Arriving at the restaurant we were immediately led down two short flights of stairs to a cherry-colored banquette in the corner of the main dining room. Flanked by two tall mirrors, and a dominating fireplace, Townhouse was brightly lit and loud, but not overbearingly so, and overall very comfortable.
While we decided on cocktails, we were presented with a celery root soup amuse bouche with black truffle foam. A rich start to an even richer meal.
A special appetizer of milk "peed" (I swear I'm not crazy, the menu said peed) baby pork belly with polenta and paprika jus featured quite possibly the single highest quality piece of pork belly I've ever eaten. The polenta was lukewarm (as it tends to be), but the belly was so good I can forgive that minor issue. I think I chose wisely after vacillating between the pork belly and a pastrami salmon appetizer.
Crisp and Angry Lobster was a minor letdown. The crust of the split lobster was a deep reddish brown, but in obtaining such a crust, the rest of the lobster almost by necessity is overcooked. I tasted paprika in the crust, but now doubt my otherwise impeccable taste memory in the face of a menu description of "basil lemon chili sauce." Dressed as nicely as we were, I don't think either of us were fully prepared for the digging that was clearly necessary to obtain the juiciest meat.
My entree, "Duck duck duck" featured a confit duck thigh, seared duck breast and foie gras dumpling over mustard cabbage with celery root and a cranberry marmalade. Again, a high quality protein cooked perfectly. I couldn't ask for more in a duck dish. The confit thigh was absolutely perfect-- gone from my plate within a few minutes.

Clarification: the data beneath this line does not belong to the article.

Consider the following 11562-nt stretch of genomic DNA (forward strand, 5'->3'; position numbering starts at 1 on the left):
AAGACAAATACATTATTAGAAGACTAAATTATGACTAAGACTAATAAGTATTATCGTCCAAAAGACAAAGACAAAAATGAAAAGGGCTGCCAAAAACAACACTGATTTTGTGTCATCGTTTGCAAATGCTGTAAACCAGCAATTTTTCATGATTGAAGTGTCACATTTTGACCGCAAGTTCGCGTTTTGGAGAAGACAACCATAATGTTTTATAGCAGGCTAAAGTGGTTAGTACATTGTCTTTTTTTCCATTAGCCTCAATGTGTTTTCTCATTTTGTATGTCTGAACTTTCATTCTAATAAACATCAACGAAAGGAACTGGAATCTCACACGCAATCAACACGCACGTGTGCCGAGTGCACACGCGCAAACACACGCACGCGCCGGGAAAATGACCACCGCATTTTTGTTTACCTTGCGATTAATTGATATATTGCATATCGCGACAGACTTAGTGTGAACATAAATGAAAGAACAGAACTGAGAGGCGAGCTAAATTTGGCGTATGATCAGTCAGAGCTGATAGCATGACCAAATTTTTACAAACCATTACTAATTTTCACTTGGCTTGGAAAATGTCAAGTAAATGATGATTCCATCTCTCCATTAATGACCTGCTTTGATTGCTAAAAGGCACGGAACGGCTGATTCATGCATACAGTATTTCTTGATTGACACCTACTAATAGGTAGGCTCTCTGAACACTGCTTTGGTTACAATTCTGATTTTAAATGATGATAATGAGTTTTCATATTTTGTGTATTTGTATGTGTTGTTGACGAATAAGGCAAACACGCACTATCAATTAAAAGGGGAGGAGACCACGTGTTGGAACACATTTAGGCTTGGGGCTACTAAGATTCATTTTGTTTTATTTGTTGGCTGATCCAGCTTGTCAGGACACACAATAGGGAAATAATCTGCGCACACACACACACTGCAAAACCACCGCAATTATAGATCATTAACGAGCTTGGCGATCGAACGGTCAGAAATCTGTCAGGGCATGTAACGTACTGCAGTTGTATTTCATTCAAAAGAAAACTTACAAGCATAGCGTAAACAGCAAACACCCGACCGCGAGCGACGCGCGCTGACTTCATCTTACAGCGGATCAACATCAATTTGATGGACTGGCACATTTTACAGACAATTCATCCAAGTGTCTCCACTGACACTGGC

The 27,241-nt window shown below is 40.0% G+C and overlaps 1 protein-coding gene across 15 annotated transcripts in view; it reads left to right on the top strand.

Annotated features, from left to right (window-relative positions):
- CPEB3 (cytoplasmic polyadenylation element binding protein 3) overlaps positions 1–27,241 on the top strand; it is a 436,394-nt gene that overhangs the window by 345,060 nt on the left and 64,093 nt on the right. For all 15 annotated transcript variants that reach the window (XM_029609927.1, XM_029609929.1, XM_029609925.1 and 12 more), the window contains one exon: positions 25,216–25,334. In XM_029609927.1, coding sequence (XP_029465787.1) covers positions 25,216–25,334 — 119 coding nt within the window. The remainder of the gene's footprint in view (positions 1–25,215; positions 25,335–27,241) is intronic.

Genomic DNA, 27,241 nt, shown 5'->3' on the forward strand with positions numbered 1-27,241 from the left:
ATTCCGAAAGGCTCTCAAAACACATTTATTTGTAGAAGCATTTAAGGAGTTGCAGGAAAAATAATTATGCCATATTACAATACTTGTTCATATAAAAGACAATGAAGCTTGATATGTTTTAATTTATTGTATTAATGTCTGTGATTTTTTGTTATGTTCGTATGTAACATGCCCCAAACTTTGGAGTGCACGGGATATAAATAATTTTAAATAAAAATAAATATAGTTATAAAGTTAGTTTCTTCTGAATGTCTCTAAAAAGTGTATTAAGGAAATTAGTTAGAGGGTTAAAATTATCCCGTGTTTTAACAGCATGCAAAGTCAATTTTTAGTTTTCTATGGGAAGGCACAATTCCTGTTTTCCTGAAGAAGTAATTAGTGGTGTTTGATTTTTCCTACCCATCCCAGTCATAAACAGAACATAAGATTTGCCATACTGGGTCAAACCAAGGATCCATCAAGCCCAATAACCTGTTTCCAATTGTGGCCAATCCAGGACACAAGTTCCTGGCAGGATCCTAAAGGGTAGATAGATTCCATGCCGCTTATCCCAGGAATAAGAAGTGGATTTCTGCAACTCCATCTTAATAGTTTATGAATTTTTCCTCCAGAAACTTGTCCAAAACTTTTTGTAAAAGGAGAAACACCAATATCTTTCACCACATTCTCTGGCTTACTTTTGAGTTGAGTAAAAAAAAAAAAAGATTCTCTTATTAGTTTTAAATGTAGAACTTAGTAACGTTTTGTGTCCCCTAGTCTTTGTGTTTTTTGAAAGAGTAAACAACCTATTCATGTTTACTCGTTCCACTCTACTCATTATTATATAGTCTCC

FP ordered braised short rib with handmade cavatelli topped with wild mushrooms, mushroom chips and a truffle mousse added tableside. I only had a couple of bites at dinner, but got to finish it a few days later (thanks to FP for booking a hotel room without a fridge). Usually a dish such as this can be overkill (or even boring), but each individual element retained it's integrity while complimenting the dish as a whole.
We also got an order of tempura fried green beans. They were fine, but as focused as we were on our entrees, we barely touched them.
Dessert involved warm drunken donuts (I was also kind of drunk at this point). I purposely punctured the donut holes until one of the three sauces-- salted caramel, milk chocolate Bailey's and strawberry daquiri-- oozed out of the balls (sorry) and onto our tablecloth. Sadly, we couldn't even finish these, and a few drooped forlornly as I leaned back in my booth seat, utterly content.
I was very impressed by David Burke Townhouse, but I'm not sure if that's a function of my expectations or because I had a truly great meal, though it was likely the latter (now I'm intrigued by his new restaurant Fishtail). While David Burke's food may have had a touch of whimsy (a word that's meaningless to anyone over eight years old), no "gimmick" overwhelmed what was on the plate, and I was ultimately swayed by well-executed dishes in a comfortable (and mildly playful) setting.
133 E. 61st St
New York, NY 10065